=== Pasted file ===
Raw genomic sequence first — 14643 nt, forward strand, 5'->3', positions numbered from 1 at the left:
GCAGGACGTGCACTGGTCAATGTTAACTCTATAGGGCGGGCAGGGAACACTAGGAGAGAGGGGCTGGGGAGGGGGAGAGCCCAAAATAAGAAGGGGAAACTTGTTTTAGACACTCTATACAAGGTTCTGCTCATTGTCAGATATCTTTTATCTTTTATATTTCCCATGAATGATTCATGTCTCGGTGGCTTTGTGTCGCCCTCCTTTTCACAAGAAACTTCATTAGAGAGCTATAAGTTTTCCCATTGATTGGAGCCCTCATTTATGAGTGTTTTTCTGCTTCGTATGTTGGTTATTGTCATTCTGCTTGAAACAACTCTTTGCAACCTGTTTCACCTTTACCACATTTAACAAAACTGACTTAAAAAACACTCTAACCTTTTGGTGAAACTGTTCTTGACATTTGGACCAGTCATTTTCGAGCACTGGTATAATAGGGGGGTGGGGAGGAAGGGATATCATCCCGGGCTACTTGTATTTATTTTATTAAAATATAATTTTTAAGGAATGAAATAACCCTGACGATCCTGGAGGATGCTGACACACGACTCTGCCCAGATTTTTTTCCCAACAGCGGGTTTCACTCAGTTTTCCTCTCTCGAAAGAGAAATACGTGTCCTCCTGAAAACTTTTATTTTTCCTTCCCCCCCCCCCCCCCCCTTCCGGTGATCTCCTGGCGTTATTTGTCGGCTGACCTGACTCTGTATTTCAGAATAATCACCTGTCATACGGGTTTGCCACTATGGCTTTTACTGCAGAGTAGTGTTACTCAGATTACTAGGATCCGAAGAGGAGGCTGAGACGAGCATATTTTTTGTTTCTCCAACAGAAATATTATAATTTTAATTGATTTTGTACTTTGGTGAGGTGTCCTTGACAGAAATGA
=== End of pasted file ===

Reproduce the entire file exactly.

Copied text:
Raw genomic sequence first — 14643 nt, forward strand, 5'->3', positions numbered from 1 at the left:
GCAGGACGTGCACTGGTCAATGTTAACTCTATAGGGCGGGCAGGGAACACTAGGAGAGAGGGGCTGGGGAGGGGGAGAGCCCAAAATAAGAAGGGGAAACTTGTTTTAGACACTCTATACAAGGTTCTGCTCATTGTCAGATATCTTTTATCTTTTATATTTCCCATGAATGATTCATGTCTCGGTGGCTTTGTGTCGCCCTCCTTTTCACAAGAAACTTCATTAGAGAGCTATAAGTTTTCCCATTGATTGGAGCCCTCATTTATGAGTGTTTTTCTGCTTCGTATGTTGGTTATTGTCATTCTGCTTGAAACAACTCTTTGCAACCTGTTTCACCTTTACCACATTTAACAAAACTGACTTAAAAAACACTCTAACCTTTTGGTGAAACTGTTCTTGACATTTGGACCAGTCATTTTCGAGCACTGGTATAATAGGGGGGTGGGGAGGAAGGGATATCATCCCGGGCTACTTGTATTTATTTTATTAAAATATAATTTTTAAGGAATGAAATAACCCTGACGATCCTGGAGGATGCTGACACACGACTCTGCCCAGATTTTTTTCCCAACAGCGGGTTTCACTCAGTTTTCCTCTCTCGAAAGAGAAATACGTGTCCTCCTGAAAACTTTTATTTTTCCTTCCCCCCCCCCCCCCCCCTTCCGGTGATCTCCTGGCGTTATTTGTCGGCTGACCTGACTCTGTATTTCAGAATAATCACCTGTCATACGGGTTTGCCACTATGGCTTTTACTGCAGAGTAGTGTTACTCAGATTACTAGGATCCGAAGAGGAGGCTGAGACGAGCATATTTTTTGTTTCTCCAACAGAAATATTATAATTTTAATTGATTTTGTACTTTGGTGAGGTGTCCTTGACAGAAATGA